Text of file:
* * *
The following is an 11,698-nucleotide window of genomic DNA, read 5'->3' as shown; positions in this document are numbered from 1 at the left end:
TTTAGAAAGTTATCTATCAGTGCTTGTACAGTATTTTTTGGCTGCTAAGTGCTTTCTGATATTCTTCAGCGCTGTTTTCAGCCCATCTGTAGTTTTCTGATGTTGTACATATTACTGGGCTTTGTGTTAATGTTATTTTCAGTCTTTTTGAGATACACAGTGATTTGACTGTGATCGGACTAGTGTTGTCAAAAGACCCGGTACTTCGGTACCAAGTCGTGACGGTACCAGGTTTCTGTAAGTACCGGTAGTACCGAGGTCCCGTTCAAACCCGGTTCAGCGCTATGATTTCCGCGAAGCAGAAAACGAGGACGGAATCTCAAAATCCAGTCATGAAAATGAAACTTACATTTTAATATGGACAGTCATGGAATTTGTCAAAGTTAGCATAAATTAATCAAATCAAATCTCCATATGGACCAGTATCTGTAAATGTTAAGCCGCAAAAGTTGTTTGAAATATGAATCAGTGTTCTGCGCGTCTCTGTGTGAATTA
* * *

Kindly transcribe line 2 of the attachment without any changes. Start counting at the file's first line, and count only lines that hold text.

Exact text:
TTTAGAAAGTTATCTATCAGTGCTTGTACAGTATTTTTTGGCTGCTAAGTGCTTTCTGATATTCTTCAGCGCTGTTTTCAGCCCATCTGTAGTTTTCTGATGTTGTACATATTACTGGGCTTTGTGTTAATGTTATTTTCAGTCTTTTTGAGATACACAGTGATTTGACTGTGATCGGACTAGTGTTGTCAAAAGACCCGGTACTTCGGTACCAAGTCGTGACGGTACCAGGTTTCTGTAAGTACCGGTAGTACCGAGGTCCCGTTCAAACCCGGTTCAGCGCTATGATTTCCGCGAAGCAGAAAACGAGGACGGAATCTCAAAATCCAGTCATGAAAATGAAACTTACATTTTAATATGGACAGTCATGGAATTTGTCAAAGTTAGCATAAATTAATCAAATCAAATCTCCATATGGACCAGTATCTGTAAATGTTAAGCCGCAAAAGTTGTTTGAAATATGAATCAGTGTTCTGCGCGTCTCTGTGTGAATTA